For some of the freshest vegan fare in the city, look no further than Fresh Restaurants, with multiple locations throughout Toronto. Fresh has a mission to make plant-based living satisfying and cravable, and they’re doing it in Toronto. For the taste of Fresh at home, check out their line of cold-pressed juices, available in stores or via online order.

G: Gare de l’Est Brasserie

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Always save room for dessert. @gdlbrasserie

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With the city’s French roots, it should come as no surprise that there is delicious French fare to be found in Toronto. At this authentic East End brasserie, brunch, lunch and dinner are made up of classic a la carte dishes as well as prix fixe menus.

H: Hanmoto

This dive bar and izakaya spot doesn’t even have a website, and reviewers are no holds barred about its shortcomings. But the food — mouthwatering, slightly Americanized Japanese bar food that will sop up whatever cheap drinks you wash it down with — more than makes up for whatever Hanmoto lacks in fine dining finesse.

I: Itacate

Itacate, a Spanish word for provisions, is as simple as its moniker would suggest. An unassuming, family-owned taqueria, it serves up arguably the best tacos in Toronto. They’re fast, affordable and packed with chorizo, carnitas and other traditional offerings, bringing the best of Mexican street food to the streets of Toronto.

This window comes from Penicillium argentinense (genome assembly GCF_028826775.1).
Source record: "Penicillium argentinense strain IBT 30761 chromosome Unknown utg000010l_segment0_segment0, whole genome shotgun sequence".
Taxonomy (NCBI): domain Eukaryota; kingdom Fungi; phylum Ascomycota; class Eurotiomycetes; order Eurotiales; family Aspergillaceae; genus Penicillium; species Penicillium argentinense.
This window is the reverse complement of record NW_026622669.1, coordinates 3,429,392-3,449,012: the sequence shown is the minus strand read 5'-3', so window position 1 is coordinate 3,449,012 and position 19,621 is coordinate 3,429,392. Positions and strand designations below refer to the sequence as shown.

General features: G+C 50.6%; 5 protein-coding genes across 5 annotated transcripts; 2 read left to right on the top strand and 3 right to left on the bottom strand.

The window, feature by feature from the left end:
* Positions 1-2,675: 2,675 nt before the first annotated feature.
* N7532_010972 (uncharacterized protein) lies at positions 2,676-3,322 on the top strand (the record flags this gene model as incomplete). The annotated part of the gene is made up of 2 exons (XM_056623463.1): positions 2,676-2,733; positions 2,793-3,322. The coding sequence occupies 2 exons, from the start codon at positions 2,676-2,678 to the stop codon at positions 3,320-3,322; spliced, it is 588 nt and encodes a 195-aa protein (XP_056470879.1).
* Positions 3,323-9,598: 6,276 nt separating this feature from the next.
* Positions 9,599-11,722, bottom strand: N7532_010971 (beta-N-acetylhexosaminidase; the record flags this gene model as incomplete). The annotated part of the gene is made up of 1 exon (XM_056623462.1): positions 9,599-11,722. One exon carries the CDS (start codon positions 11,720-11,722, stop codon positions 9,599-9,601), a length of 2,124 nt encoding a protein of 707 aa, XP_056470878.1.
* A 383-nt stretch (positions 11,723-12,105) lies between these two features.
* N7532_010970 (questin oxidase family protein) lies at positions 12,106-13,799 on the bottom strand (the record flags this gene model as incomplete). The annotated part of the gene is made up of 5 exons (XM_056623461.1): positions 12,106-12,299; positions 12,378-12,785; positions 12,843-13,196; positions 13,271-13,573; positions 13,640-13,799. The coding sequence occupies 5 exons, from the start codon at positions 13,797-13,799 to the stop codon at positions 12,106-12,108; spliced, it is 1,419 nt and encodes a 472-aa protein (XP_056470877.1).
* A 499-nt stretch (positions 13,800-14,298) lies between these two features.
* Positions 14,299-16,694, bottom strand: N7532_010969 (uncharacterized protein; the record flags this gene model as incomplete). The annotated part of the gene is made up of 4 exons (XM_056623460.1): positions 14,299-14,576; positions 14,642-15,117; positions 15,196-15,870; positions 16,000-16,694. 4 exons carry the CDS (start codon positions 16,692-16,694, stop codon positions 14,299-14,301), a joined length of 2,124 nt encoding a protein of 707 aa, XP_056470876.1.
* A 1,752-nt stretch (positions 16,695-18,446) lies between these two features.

J: Jason Chow

When looking for the best place in toronto to grab a bite, you would be wise to heed the words of Jason Chow, The Globe and Mail’s restaurant critic. Chow has now been on staff for just over a year, and in that time, he’s discovered and shared some of the best hidden gems in the Toronto restaurant scene.

K: Kanga Meat Pies

Kanga serves up an Aussie specialty: savoury meat pies with meat-and-gravy fillings wrapped in flaky, buttery pastry. On a chilly Toronto winter day, there’s nothing that will hit the spot more. With multiple locations around the city, as well as takeaway, delivery and catering, there are plenty of ways to get your Kanga fix. The only question now is which flavour pie you choose.

L: La Banane by Brandon Olsen

French food is not hard to find in Toronto, which means a French restaurant that stands out in this crowded scene is one you must try. That includes La Banane, where the menu rotates seasonally with modernized takes on classic French fare. But the real star at La Banane is Chef Brandon Olsen, who is one of the city’s most creative chocolatiers, so whatever you do, don’t skip dessert.